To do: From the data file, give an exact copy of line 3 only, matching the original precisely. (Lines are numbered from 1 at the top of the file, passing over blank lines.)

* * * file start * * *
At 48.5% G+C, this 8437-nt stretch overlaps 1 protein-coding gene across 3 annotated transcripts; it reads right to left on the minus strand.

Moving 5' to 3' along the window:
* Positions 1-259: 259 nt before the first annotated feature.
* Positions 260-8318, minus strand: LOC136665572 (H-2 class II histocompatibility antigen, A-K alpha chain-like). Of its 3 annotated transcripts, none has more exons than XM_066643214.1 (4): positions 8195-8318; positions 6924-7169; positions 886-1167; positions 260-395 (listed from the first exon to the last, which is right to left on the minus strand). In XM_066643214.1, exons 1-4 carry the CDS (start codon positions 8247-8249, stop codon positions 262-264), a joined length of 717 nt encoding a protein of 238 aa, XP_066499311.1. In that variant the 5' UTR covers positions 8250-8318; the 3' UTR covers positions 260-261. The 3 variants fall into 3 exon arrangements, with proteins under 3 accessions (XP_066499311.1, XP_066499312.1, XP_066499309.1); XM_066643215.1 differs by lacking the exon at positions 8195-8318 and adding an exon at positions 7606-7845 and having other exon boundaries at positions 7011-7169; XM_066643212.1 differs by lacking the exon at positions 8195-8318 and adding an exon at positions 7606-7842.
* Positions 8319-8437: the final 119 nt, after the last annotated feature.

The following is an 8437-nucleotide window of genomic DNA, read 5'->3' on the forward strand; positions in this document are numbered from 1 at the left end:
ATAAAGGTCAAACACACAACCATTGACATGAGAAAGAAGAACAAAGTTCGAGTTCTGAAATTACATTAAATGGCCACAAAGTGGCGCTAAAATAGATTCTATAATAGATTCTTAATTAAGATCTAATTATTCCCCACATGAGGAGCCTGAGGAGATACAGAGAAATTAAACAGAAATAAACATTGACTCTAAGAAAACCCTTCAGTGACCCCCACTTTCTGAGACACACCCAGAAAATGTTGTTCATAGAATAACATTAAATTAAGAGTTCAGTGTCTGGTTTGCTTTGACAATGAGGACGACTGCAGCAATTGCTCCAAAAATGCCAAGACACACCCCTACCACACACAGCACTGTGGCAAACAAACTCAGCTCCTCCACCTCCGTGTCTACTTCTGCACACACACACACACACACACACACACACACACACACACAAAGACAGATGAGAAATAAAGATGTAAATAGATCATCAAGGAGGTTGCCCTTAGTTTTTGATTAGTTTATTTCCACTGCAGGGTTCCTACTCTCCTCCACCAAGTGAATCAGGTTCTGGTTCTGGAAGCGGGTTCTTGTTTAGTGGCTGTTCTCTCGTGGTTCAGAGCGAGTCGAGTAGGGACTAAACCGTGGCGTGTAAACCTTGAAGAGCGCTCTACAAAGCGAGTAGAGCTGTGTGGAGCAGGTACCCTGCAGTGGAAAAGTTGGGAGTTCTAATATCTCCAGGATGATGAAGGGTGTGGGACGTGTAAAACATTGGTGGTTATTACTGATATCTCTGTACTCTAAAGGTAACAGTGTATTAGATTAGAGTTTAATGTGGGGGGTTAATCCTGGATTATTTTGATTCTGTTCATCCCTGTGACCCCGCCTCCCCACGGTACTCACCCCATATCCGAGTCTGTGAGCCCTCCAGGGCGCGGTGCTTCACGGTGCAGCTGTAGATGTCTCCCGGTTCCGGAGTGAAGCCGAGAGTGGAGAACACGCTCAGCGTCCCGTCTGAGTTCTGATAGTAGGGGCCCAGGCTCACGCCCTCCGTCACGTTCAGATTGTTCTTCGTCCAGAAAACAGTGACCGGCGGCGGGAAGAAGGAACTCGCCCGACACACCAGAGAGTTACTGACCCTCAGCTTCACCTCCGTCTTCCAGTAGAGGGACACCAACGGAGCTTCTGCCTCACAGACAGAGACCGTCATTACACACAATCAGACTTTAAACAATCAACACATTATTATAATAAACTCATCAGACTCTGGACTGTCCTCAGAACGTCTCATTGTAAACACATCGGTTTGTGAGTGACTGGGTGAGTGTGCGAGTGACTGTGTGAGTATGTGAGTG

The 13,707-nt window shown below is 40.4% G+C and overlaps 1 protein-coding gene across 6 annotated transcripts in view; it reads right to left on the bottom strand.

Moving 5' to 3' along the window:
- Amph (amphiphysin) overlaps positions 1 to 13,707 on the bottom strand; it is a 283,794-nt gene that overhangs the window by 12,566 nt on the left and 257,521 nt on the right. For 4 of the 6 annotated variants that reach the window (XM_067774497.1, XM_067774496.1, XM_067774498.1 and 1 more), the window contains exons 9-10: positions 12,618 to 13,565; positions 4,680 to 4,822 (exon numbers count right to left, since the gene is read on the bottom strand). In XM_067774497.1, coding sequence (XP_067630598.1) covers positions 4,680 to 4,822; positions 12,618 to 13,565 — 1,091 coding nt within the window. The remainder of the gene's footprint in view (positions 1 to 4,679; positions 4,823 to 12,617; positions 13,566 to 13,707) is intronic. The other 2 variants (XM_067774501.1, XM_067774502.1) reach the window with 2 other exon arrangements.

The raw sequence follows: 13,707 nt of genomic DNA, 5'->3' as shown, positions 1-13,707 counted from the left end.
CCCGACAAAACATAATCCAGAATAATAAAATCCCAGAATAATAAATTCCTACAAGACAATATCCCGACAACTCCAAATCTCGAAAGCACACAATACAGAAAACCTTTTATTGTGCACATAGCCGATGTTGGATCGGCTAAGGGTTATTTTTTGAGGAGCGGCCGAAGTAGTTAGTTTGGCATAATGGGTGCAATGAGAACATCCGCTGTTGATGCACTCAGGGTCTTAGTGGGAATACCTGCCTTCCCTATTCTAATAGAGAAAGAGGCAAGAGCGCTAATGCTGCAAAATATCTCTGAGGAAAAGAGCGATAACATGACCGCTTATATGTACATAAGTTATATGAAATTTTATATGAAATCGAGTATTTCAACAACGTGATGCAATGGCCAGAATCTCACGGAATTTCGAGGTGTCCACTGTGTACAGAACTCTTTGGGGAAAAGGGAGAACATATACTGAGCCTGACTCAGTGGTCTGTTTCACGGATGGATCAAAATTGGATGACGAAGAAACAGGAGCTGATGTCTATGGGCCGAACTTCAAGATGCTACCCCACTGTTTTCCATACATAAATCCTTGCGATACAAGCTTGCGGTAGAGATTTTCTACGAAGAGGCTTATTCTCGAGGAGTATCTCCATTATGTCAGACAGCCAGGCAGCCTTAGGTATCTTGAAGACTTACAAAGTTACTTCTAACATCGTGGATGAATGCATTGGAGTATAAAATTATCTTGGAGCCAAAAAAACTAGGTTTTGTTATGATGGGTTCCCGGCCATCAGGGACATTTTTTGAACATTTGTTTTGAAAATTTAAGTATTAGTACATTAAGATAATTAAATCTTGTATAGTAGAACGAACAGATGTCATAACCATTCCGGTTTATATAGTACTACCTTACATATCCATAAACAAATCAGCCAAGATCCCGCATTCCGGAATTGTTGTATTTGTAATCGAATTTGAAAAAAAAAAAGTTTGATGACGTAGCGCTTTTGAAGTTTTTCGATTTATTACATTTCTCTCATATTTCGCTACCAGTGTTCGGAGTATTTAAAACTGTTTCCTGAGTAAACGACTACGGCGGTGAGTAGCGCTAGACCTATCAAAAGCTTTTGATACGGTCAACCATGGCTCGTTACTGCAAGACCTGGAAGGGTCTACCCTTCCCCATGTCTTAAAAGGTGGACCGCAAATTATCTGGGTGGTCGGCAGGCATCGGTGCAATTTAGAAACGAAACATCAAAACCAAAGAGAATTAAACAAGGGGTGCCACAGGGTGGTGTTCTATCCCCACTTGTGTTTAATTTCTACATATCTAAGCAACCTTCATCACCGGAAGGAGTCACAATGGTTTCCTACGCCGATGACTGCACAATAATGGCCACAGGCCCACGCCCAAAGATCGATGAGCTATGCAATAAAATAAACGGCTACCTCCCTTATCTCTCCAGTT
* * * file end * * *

* Positions 1-259: 259 nt before the first annotated feature.